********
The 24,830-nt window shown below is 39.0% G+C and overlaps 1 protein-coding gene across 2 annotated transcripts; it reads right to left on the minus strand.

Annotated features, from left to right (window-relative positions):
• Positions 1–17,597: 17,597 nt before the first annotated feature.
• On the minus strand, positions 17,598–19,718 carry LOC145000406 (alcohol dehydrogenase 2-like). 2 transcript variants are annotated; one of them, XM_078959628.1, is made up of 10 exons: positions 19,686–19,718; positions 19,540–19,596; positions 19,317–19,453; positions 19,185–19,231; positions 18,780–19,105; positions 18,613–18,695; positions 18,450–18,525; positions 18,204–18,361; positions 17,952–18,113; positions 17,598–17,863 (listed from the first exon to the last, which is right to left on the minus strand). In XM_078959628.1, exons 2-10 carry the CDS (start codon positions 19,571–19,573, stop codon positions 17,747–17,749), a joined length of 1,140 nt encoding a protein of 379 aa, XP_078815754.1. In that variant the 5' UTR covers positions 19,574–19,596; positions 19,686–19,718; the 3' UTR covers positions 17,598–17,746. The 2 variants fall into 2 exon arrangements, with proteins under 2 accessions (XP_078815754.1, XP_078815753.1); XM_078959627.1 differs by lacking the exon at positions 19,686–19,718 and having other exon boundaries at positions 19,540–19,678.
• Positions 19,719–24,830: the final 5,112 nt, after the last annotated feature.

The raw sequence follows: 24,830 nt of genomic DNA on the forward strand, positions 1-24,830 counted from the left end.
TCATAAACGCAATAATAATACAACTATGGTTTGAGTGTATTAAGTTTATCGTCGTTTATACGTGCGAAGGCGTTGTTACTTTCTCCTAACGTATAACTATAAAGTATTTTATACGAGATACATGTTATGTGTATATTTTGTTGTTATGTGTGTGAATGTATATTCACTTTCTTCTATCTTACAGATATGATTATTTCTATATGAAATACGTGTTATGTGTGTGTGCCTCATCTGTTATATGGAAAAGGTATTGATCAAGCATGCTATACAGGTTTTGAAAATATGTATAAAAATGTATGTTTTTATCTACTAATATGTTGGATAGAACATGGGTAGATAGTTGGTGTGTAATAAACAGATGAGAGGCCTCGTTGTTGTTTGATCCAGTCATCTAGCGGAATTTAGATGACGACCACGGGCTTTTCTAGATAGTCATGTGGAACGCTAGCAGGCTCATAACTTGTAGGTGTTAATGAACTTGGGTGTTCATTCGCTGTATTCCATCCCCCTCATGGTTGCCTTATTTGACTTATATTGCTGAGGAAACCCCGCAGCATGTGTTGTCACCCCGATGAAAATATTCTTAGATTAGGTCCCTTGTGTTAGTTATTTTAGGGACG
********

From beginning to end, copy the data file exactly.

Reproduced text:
The 24,830-nt window shown below is 39.0% G+C and overlaps 1 protein-coding gene across 2 annotated transcripts; it reads right to left on the minus strand.

Annotated features, from left to right (window-relative positions):
• Positions 1–17,597: 17,597 nt before the first annotated feature.
• On the minus strand, positions 17,598–19,718 carry LOC145000406 (alcohol dehydrogenase 2-like). 2 transcript variants are annotated; one of them, XM_078959628.1, is made up of 10 exons: positions 19,686–19,718; positions 19,540–19,596; positions 19,317–19,453; positions 19,185–19,231; positions 18,780–19,105; positions 18,613–18,695; positions 18,450–18,525; positions 18,204–18,361; positions 17,952–18,113; positions 17,598–17,863 (listed from the first exon to the last, which is right to left on the minus strand). In XM_078959628.1, exons 2-10 carry the CDS (start codon positions 19,571–19,573, stop codon positions 17,747–17,749), a joined length of 1,140 nt encoding a protein of 379 aa, XP_078815754.1. In that variant the 5' UTR covers positions 19,574–19,596; positions 19,686–19,718; the 3' UTR covers positions 17,598–17,746. The 2 variants fall into 2 exon arrangements, with proteins under 2 accessions (XP_078815754.1, XP_078815753.1); XM_078959627.1 differs by lacking the exon at positions 19,686–19,718 and having other exon boundaries at positions 19,540–19,678.
• Positions 19,719–24,830: the final 5,112 nt, after the last annotated feature.

The raw sequence follows: 24,830 nt of genomic DNA on the forward strand, positions 1-24,830 counted from the left end.
TCATAAACGCAATAATAATACAACTATGGTTTGAGTGTATTAAGTTTATCGTCGTTTATACGTGCGAAGGCGTTGTTACTTTCTCCTAACGTATAACTATAAAGTATTTTATACGAGATACATGTTATGTGTATATTTTGTTGTTATGTGTGTGAATGTATATTCACTTTCTTCTATCTTACAGATATGATTATTTCTATATGAAATACGTGTTATGTGTGTGTGCCTCATCTGTTATATGGAAAAGGTATTGATCAAGCATGCTATACAGGTTTTGAAAATATGTATAAAAATGTATGTTTTTATCTACTAATATGTTGGATAGAACATGGGTAGATAGTTGGTGTGTAATAAACAGATGAGAGGCCTCGTTGTTGTTTGATCCAGTCATCTAGCGGAATTTAGATGACGACCACGGGCTTTTCTAGATAGTCATGTGGAACGCTAGCAGGCTCATAACTTGTAGGTGTTAATGAACTTGGGTGTTCATTCGCTGTATTCCATCCCCCTCATGGTTGCCTTATTTGACTTATATTGCTGAGGAAACCCCGCAGCATGTGTTGTCACCCCGATGAAAATATTCTTAGATTAGGTCCCTTGTGTTAGTTATTTTAGGGACG